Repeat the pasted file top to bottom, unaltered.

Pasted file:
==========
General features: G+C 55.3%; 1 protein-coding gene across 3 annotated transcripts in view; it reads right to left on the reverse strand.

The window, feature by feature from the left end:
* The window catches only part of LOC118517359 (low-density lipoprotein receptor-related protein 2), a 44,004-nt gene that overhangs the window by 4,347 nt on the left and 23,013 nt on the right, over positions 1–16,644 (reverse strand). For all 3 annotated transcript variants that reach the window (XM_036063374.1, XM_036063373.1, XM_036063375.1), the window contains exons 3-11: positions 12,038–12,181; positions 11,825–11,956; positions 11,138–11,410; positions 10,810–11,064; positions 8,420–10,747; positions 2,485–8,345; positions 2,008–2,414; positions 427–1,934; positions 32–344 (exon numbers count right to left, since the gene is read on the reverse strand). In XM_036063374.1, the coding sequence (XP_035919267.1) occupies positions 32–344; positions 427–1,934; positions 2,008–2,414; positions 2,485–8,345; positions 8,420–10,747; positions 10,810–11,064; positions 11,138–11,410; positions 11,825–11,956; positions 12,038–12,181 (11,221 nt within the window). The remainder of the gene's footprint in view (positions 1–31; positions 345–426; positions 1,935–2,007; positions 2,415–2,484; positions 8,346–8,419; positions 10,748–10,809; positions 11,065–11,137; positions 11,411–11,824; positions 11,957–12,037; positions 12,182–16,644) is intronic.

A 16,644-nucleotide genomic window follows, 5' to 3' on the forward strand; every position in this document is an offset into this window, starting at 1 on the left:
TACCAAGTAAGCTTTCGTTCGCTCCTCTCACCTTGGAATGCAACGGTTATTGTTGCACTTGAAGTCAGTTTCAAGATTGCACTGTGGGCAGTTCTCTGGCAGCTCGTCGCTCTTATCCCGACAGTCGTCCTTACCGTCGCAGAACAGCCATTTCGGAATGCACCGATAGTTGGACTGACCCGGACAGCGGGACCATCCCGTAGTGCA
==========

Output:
General features: G+C 55.3%; 1 protein-coding gene across 3 annotated transcripts in view; it reads right to left on the reverse strand.

The window, feature by feature from the left end:
* The window catches only part of LOC118517359 (low-density lipoprotein receptor-related protein 2), a 44,004-nt gene that overhangs the window by 4,347 nt on the left and 23,013 nt on the right, over positions 1–16,644 (reverse strand). For all 3 annotated transcript variants that reach the window (XM_036063374.1, XM_036063373.1, XM_036063375.1), the window contains exons 3-11: positions 12,038–12,181; positions 11,825–11,956; positions 11,138–11,410; positions 10,810–11,064; positions 8,420–10,747; positions 2,485–8,345; positions 2,008–2,414; positions 427–1,934; positions 32–344 (exon numbers count right to left, since the gene is read on the reverse strand). In XM_036063374.1, the coding sequence (XP_035919267.1) occupies positions 32–344; positions 427–1,934; positions 2,008–2,414; positions 2,485–8,345; positions 8,420–10,747; positions 10,810–11,064; positions 11,138–11,410; positions 11,825–11,956; positions 12,038–12,181 (11,221 nt within the window). The remainder of the gene's footprint in view (positions 1–31; positions 345–426; positions 1,935–2,007; positions 2,415–2,484; positions 8,346–8,419; positions 10,748–10,809; positions 11,065–11,137; positions 11,411–11,824; positions 11,957–12,037; positions 12,182–16,644) is intronic.

A 16,644-nucleotide genomic window follows, 5' to 3' on the forward strand; every position in this document is an offset into this window, starting at 1 on the left:
TACCAAGTAAGCTTTCGTTCGCTCCTCTCACCTTGGAATGCAACGGTTATTGTTGCACTTGAAGTCAGTTTCAAGATTGCACTGTGGGCAGTTCTCTGGCAGCTCGTCGCTCTTATCCCGACAGTCGTCCTTACCGTCGCAGAACAGCCATTTCGGAATGCACCGATAGTTGGACTGACCCGGACAGCGGGACCATCCCGTAGTGCA